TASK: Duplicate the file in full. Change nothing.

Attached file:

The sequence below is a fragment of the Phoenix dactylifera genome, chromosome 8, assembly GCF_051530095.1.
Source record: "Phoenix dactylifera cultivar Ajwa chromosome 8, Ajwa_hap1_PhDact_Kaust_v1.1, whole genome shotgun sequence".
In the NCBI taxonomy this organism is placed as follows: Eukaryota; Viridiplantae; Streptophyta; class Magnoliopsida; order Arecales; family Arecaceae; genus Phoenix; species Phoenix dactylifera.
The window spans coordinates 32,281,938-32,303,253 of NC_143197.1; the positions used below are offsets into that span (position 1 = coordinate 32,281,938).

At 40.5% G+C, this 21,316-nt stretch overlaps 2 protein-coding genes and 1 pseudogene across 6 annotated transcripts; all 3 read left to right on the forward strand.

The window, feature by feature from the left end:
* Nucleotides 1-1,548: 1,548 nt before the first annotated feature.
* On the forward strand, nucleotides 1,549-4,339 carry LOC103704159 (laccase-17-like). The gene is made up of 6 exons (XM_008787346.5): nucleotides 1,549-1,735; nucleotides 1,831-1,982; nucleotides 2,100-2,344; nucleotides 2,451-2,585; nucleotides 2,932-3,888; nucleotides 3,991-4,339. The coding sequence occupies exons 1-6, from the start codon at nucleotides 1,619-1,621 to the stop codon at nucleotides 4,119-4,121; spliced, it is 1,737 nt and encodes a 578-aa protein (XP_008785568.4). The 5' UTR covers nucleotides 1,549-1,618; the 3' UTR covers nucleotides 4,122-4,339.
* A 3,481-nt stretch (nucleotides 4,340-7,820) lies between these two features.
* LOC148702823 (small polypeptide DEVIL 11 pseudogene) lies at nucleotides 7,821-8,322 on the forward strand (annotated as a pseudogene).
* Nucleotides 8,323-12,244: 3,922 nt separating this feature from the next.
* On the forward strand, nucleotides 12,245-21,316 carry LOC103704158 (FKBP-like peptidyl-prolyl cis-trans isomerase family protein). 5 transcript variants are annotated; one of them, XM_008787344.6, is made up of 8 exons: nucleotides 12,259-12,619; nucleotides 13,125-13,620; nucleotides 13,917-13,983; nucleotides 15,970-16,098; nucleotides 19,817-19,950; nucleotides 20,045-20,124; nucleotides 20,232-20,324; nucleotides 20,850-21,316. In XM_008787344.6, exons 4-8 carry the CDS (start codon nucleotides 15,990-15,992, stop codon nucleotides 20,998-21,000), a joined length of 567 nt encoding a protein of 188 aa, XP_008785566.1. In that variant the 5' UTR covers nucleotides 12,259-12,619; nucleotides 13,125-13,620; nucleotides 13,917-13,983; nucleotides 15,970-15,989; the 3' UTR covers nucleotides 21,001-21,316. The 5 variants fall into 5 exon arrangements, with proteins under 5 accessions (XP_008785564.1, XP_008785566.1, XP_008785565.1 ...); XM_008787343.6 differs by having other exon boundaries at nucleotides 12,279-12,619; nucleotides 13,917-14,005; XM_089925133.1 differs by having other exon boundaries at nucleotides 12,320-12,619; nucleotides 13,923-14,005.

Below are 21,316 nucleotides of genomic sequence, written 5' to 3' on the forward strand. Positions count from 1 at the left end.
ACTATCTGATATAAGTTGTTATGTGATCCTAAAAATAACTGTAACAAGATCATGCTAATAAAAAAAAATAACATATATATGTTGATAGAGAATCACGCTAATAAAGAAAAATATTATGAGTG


The sequence below is a fragment of the Phoenix dactylifera genome, chromosome 8, assembly GCF_051530095.1.
Source record: "Phoenix dactylifera cultivar Ajwa chromosome 8, Ajwa_hap1_PhDact_Kaust_v1.1, whole genome shotgun sequence".
In the NCBI taxonomy this organism is placed as follows: Eukaryota; Viridiplantae; Streptophyta; class Magnoliopsida; order Arecales; family Arecaceae; genus Phoenix; species Phoenix dactylifera.
The window spans coordinates 32,281,938-32,303,253 of NC_143197.1; the positions used below are offsets into that span (position 1 = coordinate 32,281,938).

At 40.5% G+C, this 21,316-nt stretch overlaps 2 protein-coding genes and 1 pseudogene across 6 annotated transcripts; all 3 read left to right on the forward strand.

The window, feature by feature from the left end:
* Nucleotides 1-1,548: 1,548 nt before the first annotated feature.
* On the forward strand, nucleotides 1,549-4,339 carry LOC103704159 (laccase-17-like). The gene is made up of 6 exons (XM_008787346.5): nucleotides 1,549-1,735; nucleotides 1,831-1,982; nucleotides 2,100-2,344; nucleotides 2,451-2,585; nucleotides 2,932-3,888; nucleotides 3,991-4,339. The coding sequence occupies exons 1-6, from the start codon at nucleotides 1,619-1,621 to the stop codon at nucleotides 4,119-4,121; spliced, it is 1,737 nt and encodes a 578-aa protein (XP_008785568.4). The 5' UTR covers nucleotides 1,549-1,618; the 3' UTR covers nucleotides 4,122-4,339.
* A 3,481-nt stretch (nucleotides 4,340-7,820) lies between these two features.
* LOC148702823 (small polypeptide DEVIL 11 pseudogene) lies at nucleotides 7,821-8,322 on the forward strand (annotated as a pseudogene).
* Nucleotides 8,323-12,244: 3,922 nt separating this feature from the next.
* On the forward strand, nucleotides 12,245-21,316 carry LOC103704158 (FKBP-like peptidyl-prolyl cis-trans isomerase family protein). 5 transcript variants are annotated; one of them, XM_008787344.6, is made up of 8 exons: nucleotides 12,259-12,619; nucleotides 13,125-13,620; nucleotides 13,917-13,983; nucleotides 15,970-16,098; nucleotides 19,817-19,950; nucleotides 20,045-20,124; nucleotides 20,232-20,324; nucleotides 20,850-21,316. In XM_008787344.6, exons 4-8 carry the CDS (start codon nucleotides 15,990-15,992, stop codon nucleotides 20,998-21,000), a joined length of 567 nt encoding a protein of 188 aa, XP_008785566.1. In that variant the 5' UTR covers nucleotides 12,259-12,619; nucleotides 13,125-13,620; nucleotides 13,917-13,983; nucleotides 15,970-15,989; the 3' UTR covers nucleotides 21,001-21,316. The 5 variants fall into 5 exon arrangements, with proteins under 5 accessions (XP_008785564.1, XP_008785566.1, XP_008785565.1 ...); XM_008787343.6 differs by having other exon boundaries at nucleotides 12,279-12,619; nucleotides 13,917-14,005; XM_089925133.1 differs by having other exon boundaries at nucleotides 12,320-12,619; nucleotides 13,923-14,005.

Below are 21,316 nucleotides of genomic sequence, written 5' to 3' on the forward strand. Positions count from 1 at the left end.
ACTATCTGATATAAGTTGTTATGTGATCCTAAAAATAACTGTAACAAGATCATGCTAATAAAAAAAAATAACATATATATGTTGATAGAGAATCACGCTAATAAAGAAAAATATTATGAGTG